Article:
Japan, China, South Korea, Taiwan, Thailand: Asia Bonds, Currency Preview

The following events and economic reports may influence trading in Asia’s local bonds and currencies today. Bond yields and exchange rates are from the previous trading session unless stated otherwise.

Japan: Chief Cabinet Secretary Yoshito Sengoku will hold media briefings at 11 a.m. and 4 p.m. in Tokyo. A government report on Aug. 25 may show exports grew 21.8 percent in July from a year earlier, versus 27.7 percent in June.

The yield on the 1.1 percent government bond due in June 2020 was 0.925 percent, according to Japan Bond Trading Co., the nation’s largest interdealer debt broker. The yen traded at 85.65 per dollar as of 7:31 a.m. in Tokyo.

China: China Muni Bond will today sell 19.5 billion yuan ($2.9 billion) of three-year bonds. The security yielded 2.37 percent at the previous sale on Aug. 9. The government is scheduled to auction an undisclosed amount of five-year bonds on Aug. 25.

The yield on the 2.53 percent security due in June 2015 was 2.587 percent. The yuan was at 6.7902 per dollar.

India: The government is scheduled to auction as much as 140 billion rupees ($3 billion) of bonds maturing in five to 19 years this week. It will sell a combined 80 billion rupees of three- and 12-month bills.

The yield on the 7.8 percent bond due in May 2020 was 7.98 percent. The rupee was at 46.685.

Indonesia: The government will tomorrow sell a total of 3 trillion rupiah ($334 million) of bonds maturing in 2021, 2031 and 2038. The sale will also include one-year treasury bills.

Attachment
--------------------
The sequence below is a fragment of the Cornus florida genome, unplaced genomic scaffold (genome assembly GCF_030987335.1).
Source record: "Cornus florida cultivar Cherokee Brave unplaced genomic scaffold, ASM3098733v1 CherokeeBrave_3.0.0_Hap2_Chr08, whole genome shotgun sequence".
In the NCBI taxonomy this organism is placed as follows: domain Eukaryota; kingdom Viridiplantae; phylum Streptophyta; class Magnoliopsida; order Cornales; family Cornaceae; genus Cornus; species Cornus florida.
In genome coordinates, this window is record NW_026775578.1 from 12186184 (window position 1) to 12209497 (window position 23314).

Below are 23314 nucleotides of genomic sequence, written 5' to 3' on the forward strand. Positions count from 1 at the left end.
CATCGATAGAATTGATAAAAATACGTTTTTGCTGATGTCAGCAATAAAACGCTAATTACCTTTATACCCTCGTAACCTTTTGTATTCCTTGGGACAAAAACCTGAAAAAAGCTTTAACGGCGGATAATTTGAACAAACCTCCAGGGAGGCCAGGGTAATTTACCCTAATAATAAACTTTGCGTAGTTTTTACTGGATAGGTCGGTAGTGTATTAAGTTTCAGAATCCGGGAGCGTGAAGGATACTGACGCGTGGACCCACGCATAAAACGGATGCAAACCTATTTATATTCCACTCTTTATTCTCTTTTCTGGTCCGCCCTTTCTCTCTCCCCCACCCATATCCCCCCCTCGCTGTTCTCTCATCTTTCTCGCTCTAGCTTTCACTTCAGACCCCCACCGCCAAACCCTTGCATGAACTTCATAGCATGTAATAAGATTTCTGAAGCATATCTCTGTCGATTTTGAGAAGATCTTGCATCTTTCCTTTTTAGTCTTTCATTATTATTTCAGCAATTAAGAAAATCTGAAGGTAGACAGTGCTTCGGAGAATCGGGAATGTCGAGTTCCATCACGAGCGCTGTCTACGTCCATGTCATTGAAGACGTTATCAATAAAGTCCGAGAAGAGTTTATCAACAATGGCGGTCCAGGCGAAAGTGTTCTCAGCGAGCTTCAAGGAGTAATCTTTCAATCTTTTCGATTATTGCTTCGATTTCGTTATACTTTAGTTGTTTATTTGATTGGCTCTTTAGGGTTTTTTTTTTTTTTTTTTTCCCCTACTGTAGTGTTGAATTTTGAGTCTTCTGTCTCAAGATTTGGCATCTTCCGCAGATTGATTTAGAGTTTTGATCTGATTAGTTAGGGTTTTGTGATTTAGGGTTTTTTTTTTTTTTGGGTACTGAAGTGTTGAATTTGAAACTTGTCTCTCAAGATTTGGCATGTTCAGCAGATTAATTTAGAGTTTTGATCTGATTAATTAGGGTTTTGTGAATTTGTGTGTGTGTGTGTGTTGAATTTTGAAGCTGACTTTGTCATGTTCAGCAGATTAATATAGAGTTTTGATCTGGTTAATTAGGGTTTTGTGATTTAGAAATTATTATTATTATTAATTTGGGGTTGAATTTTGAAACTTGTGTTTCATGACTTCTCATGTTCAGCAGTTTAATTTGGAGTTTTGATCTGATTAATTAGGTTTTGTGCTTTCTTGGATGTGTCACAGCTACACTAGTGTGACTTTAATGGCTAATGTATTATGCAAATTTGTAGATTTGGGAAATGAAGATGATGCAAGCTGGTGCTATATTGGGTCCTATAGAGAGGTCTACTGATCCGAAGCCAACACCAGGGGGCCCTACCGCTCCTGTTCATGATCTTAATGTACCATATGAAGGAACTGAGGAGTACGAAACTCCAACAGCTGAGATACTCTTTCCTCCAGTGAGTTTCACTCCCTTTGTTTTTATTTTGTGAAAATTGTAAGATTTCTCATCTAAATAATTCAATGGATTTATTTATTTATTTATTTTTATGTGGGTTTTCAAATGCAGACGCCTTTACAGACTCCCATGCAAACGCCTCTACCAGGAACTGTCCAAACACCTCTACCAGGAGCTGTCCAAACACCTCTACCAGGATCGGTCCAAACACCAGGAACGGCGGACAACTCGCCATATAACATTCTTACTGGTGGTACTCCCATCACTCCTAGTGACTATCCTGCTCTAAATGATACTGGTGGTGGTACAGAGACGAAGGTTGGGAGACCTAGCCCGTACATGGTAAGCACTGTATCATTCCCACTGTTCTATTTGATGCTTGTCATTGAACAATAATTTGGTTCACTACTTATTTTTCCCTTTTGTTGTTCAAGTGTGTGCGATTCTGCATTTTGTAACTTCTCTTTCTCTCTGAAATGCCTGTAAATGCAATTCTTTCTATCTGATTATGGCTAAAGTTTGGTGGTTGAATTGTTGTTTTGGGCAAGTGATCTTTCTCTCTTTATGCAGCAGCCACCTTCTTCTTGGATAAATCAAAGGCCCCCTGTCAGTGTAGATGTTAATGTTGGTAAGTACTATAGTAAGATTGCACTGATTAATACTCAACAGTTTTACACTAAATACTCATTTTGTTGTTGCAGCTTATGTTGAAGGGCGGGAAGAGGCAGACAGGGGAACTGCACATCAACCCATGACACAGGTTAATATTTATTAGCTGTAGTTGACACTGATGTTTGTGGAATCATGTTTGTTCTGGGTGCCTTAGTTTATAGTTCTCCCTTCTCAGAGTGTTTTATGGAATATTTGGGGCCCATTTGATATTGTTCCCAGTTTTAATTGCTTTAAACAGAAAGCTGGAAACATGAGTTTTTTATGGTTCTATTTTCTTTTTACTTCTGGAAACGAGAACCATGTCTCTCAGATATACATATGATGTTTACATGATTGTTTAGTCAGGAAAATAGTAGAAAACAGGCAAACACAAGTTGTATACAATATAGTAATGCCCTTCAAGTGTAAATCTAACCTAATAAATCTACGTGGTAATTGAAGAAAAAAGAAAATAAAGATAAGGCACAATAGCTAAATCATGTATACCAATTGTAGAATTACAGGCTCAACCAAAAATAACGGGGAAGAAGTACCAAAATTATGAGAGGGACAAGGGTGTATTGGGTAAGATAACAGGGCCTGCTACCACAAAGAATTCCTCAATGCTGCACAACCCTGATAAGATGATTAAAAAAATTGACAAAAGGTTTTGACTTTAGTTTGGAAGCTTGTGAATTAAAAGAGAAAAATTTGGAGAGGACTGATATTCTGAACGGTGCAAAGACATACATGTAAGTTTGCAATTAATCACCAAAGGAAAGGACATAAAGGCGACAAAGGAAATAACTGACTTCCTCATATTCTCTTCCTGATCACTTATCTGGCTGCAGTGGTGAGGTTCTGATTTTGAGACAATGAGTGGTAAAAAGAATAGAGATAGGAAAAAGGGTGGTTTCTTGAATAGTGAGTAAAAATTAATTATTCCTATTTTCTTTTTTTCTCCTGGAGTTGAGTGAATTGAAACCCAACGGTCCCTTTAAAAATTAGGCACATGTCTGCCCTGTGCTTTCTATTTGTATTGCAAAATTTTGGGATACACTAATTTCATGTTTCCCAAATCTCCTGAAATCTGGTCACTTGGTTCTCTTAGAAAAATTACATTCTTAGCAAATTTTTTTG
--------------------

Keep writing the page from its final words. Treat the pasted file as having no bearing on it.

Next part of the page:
The yield on the 11 percent bond due in November 2020 was 8.01 percent, according to the Inter Dealer Market Association. The rupiah was at 8,973 per dollar.

Malaysia: The government will auction 3 billion ringgit ($957 million) of benchmark five-year bonds in a re-opening sale on Aug. 26. It last sold 3.5 billion ringgit of the August 2015 notes on April 29 at 3.605 percent.

The yield on the 4.378 percent bond maturing in November 2019 was 3.68 percent, according to Bursa Malaysia. The ringgit was at 3.1423.

Philippines: The government will report its trade balance for June on Aug. 25. It had a deficit of $513 million in May.

Gross domestic product probably expanded 6.3 percent from a year ago in the second quarter, according to a Bloomberg survey before a statistics department report on Aug. 26.

The central bank will likely keep its overnight borrowing rate at 4 percent when policy makers meet on Aug. 26, according to all eight economists in a Bloomberg survey. The rate has remained unchanged since July 2009.

The yield on the 7.25 percent debt due August 2020 was 7.26 percent. The peso was at 45.025 per dollar.

South Korea: The government will sell 700 billion won ($592 million) of 20-year bonds today. The notes yielded 5.1 percent at the previous sale on July 26.

The central bank will unveil tomorrow the nation’s short- term external borrowings for the quarter ended June, which was $154.6 billion in the first quarter.

The yield on the 3.75 percent security due in June 2013 was 3.64 percent. The won was at 1,179.70.

Taiwan: Industrial production increased 21 percent in July from a year earlier, according to a Bloomberg News survey, versus a 24.3 percent gain in June. The economic affairs ministry will report the data at 4 p.m. local time.

A separate report will show the island’s jobless rate fell to 5.1 percent last month versus 5.2 percent in June, according to another survey.

The yield on the 1.375 percent bond due in March 2020 was 1.24 percent. The Taiwan dollar was at NT$31.935.

Thailand: Gross domestic product may have expanded 8 percent in the second quarter of this year on an annual basis, after a gain of 12 percent in the previous three months, according to a Bloomberg survey before government data today.

The government will today sell a combined 8 billion baht ($254 million) of 28-, 91- and 182-day bills.

The Bank of Thailand will raise its one-day bond repurchase rate to 1.75 percent when policy makers meet on Aug. 25, according to 11 economists in a Bloomberg survey. One expects no change from the existing 1.50 percent.

The yield on the 3.625 percent debt maturing in May 2015 was 2.87 percent. The baht was at 31.53.

To contact the reporter on this story: David Yong in Singapore at dyong@bloomberg.net.

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